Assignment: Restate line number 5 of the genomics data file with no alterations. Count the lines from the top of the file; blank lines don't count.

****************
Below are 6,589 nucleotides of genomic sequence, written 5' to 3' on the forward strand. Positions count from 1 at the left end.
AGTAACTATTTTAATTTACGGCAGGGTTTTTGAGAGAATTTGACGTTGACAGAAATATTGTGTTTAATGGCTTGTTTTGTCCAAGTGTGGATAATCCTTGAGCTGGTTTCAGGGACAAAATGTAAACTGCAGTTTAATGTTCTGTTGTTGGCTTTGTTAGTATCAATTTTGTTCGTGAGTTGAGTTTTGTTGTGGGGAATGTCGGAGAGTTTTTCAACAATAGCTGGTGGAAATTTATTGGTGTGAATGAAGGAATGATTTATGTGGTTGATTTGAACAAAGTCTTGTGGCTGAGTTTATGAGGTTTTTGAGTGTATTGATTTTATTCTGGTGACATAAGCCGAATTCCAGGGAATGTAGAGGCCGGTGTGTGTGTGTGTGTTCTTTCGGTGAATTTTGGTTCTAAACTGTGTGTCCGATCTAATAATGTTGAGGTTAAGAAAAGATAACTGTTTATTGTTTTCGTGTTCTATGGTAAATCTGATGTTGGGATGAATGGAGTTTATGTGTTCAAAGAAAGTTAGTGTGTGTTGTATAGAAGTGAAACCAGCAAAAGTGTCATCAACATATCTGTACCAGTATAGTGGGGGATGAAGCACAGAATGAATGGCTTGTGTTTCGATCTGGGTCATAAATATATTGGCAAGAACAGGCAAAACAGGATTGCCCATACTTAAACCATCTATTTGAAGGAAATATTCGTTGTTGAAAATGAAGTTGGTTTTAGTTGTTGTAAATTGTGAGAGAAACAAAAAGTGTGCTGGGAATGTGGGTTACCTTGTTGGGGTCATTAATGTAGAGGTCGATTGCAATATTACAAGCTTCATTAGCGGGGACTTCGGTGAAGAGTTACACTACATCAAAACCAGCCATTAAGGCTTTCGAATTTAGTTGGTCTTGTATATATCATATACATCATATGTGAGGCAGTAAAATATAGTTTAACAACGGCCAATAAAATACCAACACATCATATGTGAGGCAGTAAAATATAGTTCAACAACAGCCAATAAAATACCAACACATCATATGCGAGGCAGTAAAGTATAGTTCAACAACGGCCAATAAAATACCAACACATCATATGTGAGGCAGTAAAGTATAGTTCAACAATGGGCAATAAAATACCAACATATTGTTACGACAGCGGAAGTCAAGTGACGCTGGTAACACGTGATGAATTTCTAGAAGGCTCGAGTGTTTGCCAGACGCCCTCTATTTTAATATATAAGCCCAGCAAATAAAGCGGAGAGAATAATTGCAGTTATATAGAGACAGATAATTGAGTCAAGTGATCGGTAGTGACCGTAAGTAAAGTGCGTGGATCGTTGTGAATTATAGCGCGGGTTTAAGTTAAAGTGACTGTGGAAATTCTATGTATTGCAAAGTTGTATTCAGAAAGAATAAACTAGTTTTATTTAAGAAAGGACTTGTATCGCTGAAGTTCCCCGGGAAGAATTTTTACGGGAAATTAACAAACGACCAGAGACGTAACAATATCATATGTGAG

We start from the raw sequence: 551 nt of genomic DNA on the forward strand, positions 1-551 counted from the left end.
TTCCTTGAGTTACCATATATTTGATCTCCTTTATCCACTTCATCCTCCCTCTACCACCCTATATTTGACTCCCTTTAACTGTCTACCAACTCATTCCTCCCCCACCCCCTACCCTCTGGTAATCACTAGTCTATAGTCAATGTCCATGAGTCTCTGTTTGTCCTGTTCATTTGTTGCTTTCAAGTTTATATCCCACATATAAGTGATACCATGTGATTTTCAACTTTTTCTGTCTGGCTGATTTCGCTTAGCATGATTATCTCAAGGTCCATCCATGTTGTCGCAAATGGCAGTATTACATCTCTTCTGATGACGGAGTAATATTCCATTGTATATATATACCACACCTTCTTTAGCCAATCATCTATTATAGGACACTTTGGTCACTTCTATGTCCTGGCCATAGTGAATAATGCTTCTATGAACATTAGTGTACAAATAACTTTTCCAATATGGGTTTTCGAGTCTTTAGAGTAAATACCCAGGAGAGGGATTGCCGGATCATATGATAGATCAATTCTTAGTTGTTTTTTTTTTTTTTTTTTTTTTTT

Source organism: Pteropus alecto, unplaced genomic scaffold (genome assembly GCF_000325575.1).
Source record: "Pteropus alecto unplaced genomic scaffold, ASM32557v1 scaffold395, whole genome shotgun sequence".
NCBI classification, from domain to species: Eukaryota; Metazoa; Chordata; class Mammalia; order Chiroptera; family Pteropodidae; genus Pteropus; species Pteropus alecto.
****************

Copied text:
Source organism: Pteropus alecto, unplaced genomic scaffold (genome assembly GCF_000325575.1).